Out of the Palms

Ilya Dolgov
First published in the Moscow Art Magazine, 2016.
Illustrations by the author
Translated from Russian by Lisa Biletska.


Respected philosophers!

You are attempting to return to us, in the form of a discovery, that which has always been with us and which is with us still. Good sense requires asking, what is it that you give to us, then?

A farsighted ruler takes the people’s wealth and then partially returns it, as benefactions: hospitals, schools, and a beautiful army. This magnanimously returned wealth—is it the same as it was in the beginning? Or does its stench testify to irreversible damage, a seduction by evil? Is it only foresight that distinguishes this ruler from a pirate, who takes everything despite fearing the gallows?

Theoreticians, you promise to give anthropocentrism a good thrashing and to return to us the right to believe that we are not alone in the universe.

And we are happy to hear your words, for they coincide with the movements of our receptive hearts.

No, we cannot be so naive. The lust for power reeks, we know this smell.

Everything reproached me, for in the heat of the happiest days, I gave shelter to the brooding birds of nighttime; where I thought I had scared them away forever.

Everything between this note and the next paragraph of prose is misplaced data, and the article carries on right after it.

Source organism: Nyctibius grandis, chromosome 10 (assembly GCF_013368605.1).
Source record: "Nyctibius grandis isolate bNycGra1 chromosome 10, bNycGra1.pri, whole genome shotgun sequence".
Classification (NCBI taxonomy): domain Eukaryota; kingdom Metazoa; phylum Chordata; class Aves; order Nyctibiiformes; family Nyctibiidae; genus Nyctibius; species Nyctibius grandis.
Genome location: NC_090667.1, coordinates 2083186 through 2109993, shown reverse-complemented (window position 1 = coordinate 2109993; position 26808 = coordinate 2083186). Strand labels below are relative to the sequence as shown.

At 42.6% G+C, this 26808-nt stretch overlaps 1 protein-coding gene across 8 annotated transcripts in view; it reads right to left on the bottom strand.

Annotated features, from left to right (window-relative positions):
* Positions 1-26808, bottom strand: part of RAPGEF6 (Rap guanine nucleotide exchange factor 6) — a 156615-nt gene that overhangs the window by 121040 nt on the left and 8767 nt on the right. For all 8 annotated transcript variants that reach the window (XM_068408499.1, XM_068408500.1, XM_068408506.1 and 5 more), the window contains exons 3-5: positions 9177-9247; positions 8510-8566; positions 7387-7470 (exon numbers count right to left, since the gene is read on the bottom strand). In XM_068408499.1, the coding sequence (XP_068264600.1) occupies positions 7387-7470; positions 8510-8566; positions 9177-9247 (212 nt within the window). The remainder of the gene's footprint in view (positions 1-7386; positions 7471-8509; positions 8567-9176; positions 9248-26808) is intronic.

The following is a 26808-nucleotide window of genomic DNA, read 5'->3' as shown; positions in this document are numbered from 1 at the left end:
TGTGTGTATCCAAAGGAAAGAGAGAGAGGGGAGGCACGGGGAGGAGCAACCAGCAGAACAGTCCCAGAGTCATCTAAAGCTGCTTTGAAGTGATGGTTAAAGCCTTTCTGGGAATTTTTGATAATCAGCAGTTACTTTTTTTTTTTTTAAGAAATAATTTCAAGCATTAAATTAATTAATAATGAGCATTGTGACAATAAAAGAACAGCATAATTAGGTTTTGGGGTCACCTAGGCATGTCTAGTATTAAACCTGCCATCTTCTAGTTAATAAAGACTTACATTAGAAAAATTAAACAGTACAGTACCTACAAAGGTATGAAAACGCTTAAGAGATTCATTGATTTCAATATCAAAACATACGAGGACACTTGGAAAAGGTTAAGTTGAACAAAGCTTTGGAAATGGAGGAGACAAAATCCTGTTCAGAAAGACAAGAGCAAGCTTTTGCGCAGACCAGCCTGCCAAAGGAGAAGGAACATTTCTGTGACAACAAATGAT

~ ~ ~

To avoid a curse, one must know its signs.

1. Equalizing lists. “Bacteria, people, cows, radiation, red dwarfs, blockchains.” This enumeration means to indicate the all-encompassing inhabitation of the universe by entities of the most diverse types and sizes, equal in their meaning and ability to participate.

Yet we know what happens to those who make it onto human lists. Animals and ores once found themselves on it, got turned into humans, and were boiled down to the anthropocene. This kind of list denies its itemized inhabitants the right to be something (or nothing); it is a cancellation of world and life in favor of the pleasures of the prefrontal cortex and impending subjugation.